The second section of the retrospective features films that marked the beginning of Kiarostami’s exploration of the nature of film and the moving image and their connection with the physical reality.
From the late 1970s to the late 1980s, Kiarostami worked a lot as a documentary maker, appearing before the camera and inserting into his narrative the device and the theme of “a film about the film,” central in his work. Thus subverting the suspension of disbelief, conventional even in documentaries, he activated the viewer’s participation and brought to their attention the space between the screen and the audience. In the documentaries of the time, he seemed to have gathered visual material for his later features, in which the line between the document and invention, the real and the imaginary, the original and the copy became blurry and uncertain.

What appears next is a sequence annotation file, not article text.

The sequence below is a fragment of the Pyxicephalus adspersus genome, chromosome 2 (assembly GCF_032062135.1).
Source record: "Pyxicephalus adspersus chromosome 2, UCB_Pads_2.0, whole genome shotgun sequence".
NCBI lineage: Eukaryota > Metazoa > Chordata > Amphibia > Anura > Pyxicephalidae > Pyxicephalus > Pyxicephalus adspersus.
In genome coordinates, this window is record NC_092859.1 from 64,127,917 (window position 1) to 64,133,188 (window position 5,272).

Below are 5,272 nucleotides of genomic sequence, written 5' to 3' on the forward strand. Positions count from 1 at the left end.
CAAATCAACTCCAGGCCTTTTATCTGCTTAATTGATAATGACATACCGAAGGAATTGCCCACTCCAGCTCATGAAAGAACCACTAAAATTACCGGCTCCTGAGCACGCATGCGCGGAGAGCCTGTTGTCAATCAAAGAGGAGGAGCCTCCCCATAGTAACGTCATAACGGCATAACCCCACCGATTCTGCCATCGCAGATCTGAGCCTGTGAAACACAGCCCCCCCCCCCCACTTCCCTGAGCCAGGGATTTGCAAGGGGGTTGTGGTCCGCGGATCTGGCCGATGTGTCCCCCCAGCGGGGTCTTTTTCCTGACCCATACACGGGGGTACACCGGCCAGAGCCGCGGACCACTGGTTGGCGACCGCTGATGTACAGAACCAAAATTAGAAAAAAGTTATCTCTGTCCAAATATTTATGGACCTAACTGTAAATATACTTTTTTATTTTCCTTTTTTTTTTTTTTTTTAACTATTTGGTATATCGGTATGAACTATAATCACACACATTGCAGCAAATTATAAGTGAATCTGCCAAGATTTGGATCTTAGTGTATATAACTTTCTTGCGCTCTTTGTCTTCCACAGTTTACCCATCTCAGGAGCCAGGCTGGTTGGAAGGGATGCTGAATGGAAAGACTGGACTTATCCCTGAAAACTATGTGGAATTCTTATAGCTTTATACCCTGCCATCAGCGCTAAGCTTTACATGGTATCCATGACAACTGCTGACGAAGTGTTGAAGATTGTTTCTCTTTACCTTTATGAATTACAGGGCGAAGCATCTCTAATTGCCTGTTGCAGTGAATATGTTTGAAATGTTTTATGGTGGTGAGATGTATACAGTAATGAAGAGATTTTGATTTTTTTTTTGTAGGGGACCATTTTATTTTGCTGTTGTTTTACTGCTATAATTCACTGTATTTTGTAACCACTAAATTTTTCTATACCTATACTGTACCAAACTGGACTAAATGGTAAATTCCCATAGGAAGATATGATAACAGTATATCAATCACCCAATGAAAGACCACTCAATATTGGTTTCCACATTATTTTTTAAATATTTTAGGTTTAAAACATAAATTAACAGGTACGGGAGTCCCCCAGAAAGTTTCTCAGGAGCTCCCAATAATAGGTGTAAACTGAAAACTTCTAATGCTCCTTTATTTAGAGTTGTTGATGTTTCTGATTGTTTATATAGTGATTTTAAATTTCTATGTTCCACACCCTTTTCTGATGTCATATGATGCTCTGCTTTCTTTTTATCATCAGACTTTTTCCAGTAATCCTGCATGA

The section includes one of Kiarostami’s most conceptual films, Close-up that merged documentation, fiction, and reconstruction to the point of indistinction, as well as the first film in Kiarostami's Koker trilogy Where Is the Friend's Home?, which grew out of his documentary Homework and became his first international success.